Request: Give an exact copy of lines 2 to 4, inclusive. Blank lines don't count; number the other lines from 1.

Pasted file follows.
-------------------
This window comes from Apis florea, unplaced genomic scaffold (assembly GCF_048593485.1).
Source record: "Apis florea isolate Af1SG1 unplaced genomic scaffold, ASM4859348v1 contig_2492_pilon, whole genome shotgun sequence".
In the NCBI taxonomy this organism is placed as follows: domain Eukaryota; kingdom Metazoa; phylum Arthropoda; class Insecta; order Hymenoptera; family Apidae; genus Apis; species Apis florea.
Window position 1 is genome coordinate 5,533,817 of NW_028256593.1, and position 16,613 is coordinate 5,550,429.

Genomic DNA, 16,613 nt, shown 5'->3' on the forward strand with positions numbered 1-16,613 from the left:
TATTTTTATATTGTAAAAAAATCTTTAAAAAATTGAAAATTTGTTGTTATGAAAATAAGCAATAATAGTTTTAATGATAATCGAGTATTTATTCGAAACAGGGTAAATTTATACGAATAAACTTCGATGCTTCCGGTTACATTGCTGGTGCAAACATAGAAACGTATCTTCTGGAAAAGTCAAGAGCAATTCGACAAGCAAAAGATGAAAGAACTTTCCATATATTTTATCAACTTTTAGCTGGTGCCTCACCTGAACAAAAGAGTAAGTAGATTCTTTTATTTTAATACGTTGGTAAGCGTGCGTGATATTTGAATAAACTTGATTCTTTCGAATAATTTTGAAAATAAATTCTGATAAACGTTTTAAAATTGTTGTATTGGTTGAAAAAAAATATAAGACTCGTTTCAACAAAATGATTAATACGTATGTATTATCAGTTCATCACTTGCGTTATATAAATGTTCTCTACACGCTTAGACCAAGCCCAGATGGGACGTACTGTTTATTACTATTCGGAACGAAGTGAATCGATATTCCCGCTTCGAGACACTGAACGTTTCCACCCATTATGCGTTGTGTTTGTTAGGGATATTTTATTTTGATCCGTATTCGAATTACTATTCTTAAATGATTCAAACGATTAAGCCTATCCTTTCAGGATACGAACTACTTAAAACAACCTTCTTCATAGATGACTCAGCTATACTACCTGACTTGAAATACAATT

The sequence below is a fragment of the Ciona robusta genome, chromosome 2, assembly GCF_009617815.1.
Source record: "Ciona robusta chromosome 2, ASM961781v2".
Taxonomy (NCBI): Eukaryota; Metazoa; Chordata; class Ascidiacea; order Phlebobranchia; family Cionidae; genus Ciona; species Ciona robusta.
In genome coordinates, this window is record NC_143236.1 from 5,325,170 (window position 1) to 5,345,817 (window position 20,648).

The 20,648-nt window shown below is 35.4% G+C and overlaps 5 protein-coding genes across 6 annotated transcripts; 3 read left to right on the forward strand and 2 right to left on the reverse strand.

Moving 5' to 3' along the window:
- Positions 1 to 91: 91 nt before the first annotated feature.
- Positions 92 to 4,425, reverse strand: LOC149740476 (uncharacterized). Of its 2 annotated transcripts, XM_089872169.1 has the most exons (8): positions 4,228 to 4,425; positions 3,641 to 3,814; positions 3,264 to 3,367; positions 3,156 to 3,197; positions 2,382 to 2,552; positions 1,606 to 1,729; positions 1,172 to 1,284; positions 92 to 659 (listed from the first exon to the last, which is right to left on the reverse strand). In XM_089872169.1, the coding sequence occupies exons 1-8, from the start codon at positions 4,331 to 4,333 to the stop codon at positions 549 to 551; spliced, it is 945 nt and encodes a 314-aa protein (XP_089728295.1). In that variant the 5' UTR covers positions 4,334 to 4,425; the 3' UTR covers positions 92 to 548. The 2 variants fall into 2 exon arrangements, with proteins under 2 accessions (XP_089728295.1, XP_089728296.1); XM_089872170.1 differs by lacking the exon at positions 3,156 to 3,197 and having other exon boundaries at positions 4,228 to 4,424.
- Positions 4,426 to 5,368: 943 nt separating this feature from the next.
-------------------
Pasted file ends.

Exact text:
Source record: "Apis florea isolate Af1SG1 unplaced genomic scaffold, ASM4859348v1 contig_2492_pilon, whole genome shotgun sequence".
In the NCBI taxonomy this organism is placed as follows: domain Eukaryota; kingdom Metazoa; phylum Arthropoda; class Insecta; order Hymenoptera; family Apidae; genus Apis; species Apis florea.
Window position 1 is genome coordinate 5,533,817 of NW_028256593.1, and position 16,613 is coordinate 5,550,429.